Drug manufacturer with Seymour facility named in lawsuit


A pharmaceutical company with a manufacturing plant in Seymour recently was named one of 20 defendants in a price-fixing lawsuit brought by more than 40 states.

Lannett Co. Inc. was named a defendant in the lawsuit filed in the U.S. District Court of Connecticut.

Indiana Attorney General Curtis Hill entered Indiana in the lawsuit in an announcement Sunday.

[sc:text-divider text-divider-title=”Story continues below gallery” ]

Connecticut Attorney General William Tong said in a prepared statement release Friday that there is hard evidence that shows the generic drug industry perpetrated a multibillion-dollar fraud on the American people.

“We all wonder why our health care, and specifically the prices for generic prescription drugs, are so expensive in this country. This is a big reason why,” he said.

In addition to the states, the Justice Department’s antitrust division is conducting a criminal investigation. The unit’s chief said last week that charges would be filed without specifying timing.

Lannett, a Philadelphia-based company, develops, manufactures and distributes generic pharmaceuticals at a 381,000-square-foot manufacturing plant on a 4.19-acre site at 1101 W. C Ave. in the Freeman Field Industrial Park.

The company is the fourth-largest industrial employer in Jackson County with 706 employees in the first quarter of 2019, according to Jackson County Industrial Development Corp.

The 500-page complaint alleges that Lannett, Teva, Sandoz, Mylan, Pfizer and 15 other generic drug manufacturers engaged in a broad, coordinated and systematic campaign to conspire with each other to fix prices, allocate markets and rig bids for more than 100 different generic drugs, according to a news release from Hill’s office.

The lawsuit also names 15 individual senior executive defendants at the heart of the conspiracy who were responsible for sales, marketing, pricing and operations.

Lannett’s director of national accounts, Tracy Sullivan DiValerio, was named as one of the 15 individual defendants. DiValerio is not based at the Seymour plant.

A company spokesperson could not be reached for comment and did not return phone calls requesting more information.

The drugs at issue account for billions of dollars of sales in the United States, and the schemes increased prices affecting the health insurance market, taxpayer-funded health care programs such as Medicare and Medicaid and individuals who must pay artificially inflated prices for their prescription drugs, the lawsuit contends.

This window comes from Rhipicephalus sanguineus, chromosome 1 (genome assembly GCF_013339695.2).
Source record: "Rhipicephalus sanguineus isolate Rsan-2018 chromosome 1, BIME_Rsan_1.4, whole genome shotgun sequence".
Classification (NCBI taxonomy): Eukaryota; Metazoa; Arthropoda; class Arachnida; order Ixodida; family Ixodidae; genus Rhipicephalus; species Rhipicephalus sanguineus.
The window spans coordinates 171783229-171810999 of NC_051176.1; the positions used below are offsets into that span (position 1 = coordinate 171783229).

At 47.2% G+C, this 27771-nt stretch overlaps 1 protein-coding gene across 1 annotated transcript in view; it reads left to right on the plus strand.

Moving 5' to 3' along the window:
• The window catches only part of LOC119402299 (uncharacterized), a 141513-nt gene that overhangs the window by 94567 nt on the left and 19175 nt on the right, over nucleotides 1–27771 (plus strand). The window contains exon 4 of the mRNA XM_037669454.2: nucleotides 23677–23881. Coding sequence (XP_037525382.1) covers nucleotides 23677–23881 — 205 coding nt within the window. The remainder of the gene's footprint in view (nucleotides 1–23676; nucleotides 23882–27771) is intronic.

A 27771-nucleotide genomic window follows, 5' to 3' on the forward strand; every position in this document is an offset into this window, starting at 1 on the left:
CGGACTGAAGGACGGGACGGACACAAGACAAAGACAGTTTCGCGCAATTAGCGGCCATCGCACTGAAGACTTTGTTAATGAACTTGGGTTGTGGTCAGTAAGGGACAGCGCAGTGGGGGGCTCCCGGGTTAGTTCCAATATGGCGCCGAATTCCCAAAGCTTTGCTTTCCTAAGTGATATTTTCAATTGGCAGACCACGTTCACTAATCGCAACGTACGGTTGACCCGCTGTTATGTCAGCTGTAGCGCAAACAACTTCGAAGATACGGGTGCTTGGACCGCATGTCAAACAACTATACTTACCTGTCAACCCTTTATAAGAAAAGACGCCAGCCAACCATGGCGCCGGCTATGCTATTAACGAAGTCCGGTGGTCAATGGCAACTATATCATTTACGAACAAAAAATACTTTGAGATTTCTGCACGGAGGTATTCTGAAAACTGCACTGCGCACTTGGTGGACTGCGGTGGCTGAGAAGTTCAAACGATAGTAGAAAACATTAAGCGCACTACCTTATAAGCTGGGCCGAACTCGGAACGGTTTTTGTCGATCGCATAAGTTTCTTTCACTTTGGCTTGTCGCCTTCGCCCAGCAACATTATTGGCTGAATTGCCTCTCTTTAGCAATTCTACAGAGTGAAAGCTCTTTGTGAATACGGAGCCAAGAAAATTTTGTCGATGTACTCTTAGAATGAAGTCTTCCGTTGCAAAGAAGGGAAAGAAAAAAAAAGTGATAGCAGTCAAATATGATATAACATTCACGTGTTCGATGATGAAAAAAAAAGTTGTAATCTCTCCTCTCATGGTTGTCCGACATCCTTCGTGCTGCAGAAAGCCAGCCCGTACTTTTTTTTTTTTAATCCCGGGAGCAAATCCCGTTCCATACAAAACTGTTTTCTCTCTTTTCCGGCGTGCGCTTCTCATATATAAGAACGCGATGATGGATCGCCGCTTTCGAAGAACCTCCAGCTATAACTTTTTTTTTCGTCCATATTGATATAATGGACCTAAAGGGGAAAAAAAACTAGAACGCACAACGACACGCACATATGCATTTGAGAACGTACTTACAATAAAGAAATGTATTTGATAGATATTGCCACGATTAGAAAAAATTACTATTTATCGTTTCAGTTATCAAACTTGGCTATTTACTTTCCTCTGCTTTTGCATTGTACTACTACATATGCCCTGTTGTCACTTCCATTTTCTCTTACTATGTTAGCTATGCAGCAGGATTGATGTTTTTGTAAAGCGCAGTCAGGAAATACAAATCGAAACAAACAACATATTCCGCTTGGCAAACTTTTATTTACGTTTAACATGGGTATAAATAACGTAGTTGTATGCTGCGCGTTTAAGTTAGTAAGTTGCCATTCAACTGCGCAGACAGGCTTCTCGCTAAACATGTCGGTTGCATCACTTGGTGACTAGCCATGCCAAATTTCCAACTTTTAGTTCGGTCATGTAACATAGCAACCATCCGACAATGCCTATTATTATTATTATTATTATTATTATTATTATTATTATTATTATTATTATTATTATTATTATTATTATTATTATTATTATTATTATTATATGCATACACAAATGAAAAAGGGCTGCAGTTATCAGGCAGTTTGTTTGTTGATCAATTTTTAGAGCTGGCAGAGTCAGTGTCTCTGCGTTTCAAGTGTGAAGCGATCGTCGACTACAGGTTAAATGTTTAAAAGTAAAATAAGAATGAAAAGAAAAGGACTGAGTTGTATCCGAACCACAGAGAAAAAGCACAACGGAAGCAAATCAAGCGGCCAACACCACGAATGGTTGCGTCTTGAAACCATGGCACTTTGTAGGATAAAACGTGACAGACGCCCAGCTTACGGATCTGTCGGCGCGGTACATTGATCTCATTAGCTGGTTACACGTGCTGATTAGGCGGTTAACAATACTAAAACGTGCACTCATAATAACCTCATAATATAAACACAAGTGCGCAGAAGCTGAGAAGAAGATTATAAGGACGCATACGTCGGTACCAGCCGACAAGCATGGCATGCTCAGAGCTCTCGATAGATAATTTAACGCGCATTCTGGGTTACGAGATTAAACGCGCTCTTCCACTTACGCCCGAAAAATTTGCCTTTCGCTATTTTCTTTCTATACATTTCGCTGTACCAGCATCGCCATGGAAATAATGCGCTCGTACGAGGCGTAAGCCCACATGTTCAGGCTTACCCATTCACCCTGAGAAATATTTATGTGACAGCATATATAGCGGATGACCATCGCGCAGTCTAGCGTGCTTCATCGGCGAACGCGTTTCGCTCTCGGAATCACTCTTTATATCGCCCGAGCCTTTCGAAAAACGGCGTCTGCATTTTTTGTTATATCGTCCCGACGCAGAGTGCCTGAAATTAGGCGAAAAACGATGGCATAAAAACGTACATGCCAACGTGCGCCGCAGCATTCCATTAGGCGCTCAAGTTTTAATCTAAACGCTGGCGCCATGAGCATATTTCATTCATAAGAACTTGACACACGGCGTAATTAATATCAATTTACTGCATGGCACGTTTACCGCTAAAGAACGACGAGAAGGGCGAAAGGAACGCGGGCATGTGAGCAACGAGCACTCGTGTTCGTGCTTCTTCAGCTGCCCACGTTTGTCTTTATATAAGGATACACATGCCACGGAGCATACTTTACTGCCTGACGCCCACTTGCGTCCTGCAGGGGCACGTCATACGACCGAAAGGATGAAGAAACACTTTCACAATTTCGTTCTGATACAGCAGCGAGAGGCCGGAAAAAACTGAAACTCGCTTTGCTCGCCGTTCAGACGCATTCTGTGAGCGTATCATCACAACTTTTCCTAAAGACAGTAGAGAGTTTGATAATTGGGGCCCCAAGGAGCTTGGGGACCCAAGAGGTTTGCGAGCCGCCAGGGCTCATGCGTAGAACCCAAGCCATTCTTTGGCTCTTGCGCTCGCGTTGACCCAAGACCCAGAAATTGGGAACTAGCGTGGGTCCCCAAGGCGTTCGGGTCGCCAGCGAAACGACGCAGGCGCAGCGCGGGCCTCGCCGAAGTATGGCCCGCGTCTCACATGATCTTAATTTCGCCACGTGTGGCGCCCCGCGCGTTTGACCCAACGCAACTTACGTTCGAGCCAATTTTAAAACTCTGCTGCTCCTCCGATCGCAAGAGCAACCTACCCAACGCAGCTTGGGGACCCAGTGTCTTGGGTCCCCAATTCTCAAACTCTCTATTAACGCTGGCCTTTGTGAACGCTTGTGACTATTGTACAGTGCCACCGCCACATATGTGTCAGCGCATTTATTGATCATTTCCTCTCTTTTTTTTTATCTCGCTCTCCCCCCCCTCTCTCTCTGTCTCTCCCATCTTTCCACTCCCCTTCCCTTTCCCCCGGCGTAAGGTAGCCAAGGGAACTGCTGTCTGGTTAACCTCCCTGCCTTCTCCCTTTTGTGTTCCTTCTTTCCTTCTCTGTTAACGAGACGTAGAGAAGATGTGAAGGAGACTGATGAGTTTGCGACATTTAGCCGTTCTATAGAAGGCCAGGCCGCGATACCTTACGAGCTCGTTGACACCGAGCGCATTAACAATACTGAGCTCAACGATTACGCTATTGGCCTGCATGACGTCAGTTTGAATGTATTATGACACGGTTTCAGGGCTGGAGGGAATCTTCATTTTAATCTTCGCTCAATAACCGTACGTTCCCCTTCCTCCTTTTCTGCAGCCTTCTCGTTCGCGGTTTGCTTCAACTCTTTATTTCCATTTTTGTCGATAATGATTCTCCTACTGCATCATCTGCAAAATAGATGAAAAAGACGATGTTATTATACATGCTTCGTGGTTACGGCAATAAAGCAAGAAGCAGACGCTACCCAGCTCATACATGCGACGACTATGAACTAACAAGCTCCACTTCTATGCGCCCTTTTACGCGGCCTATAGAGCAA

“This lawsuit should serve as a warning to any company that intentionally defies the trust of their customers,” Hill said. “The rising cost of health care is daunting enough without price fixing of medications. Americans deserve options when they shop for these products. Any pharmaceutical company that engages in price-fixing and artificial cost inflation is part of the problem that ails health care in the United States. Here in Indiana, we will keep working to protect all Hoosier consumers from illegal schemes.”

The drugs span all types, including tablets, capsules, suspensions, creams, gels, ointments and classes, including statins, ace inhibitors, beta blockers, antibiotics, anti-depressants, contraceptives and non-steroidal anti-inflammatory drugs, and treat a range of diseases and conditions, from basic infections to diabetes, cancer, epilepsy, multiple sclerosis, HIV, ADHD and more.

In some instances, the coordinated price increases were more than 1,000 percent, according to Hill’s news release.

The complaint lays out an interconnected web of industry executives participating in these activities. Competitors met with each other during industry dinners, “girls nights out,” lunches, cocktail parties and golf outings. Court documents list communications via telephone calls, emails and text messages between those named in the complaint.

Throughout the complaint, attorneys wrote defendants would use terms such as “fair share,” “playing nice in the sandbox” and “responsible competitor” which Hill said shows how they would discourage competition, raise prices and collude.

The lawsuit seeks damages, civil penalties and actions by the court to restore competition to the generic drug market.

Potential fines could exceed $2 billion, given that generic drug firms were churning out higher profits during the time in question, said Steven Tepper, an analyst at Israel Brokerage and Investments. That strikes a blow to a company already struggling to pay back $29 billion of debt — a sum almost twice its market value.

“To take this in proportion, that’s about a year’s worth of free cash flow that will have to be thrown out instead of used to reduce the debt,” Tepper said. “The companies will most likely drag this lawsuit out for a number of years, and Teva could be in much better shape then than it is in today. But a major fine is still not a nice situation.”

The complaint is the second to be filed in an ongoing, expanding investigation into the pharmaceutical industry.

The first complaint, still pending in U.S. District Court in the Eastern District of Pennsylvania, was filed in 2016 and now includes 18 corporate defendants, two individual defendants and 15 generic drugs. Two former executives from Heritage Pharmaceuticals, Jeffery Glazer and Jason Malek, have entered into settlement agreements and are cooperating with the attorneys general working group in that case.

Lannett purchased Kremers Urban Pharmaceuticals for $1.23 billion on Nov. 27, 2015. The company announced an immediate 10 percent reduction in workforce as a result of the purchase and a 20 percent reduction between then and 2019.

The reductions were part of a restructuring process to streamline operations after closing Kremers Urban corporate offices in Princeton, New Jersey.

No posts to display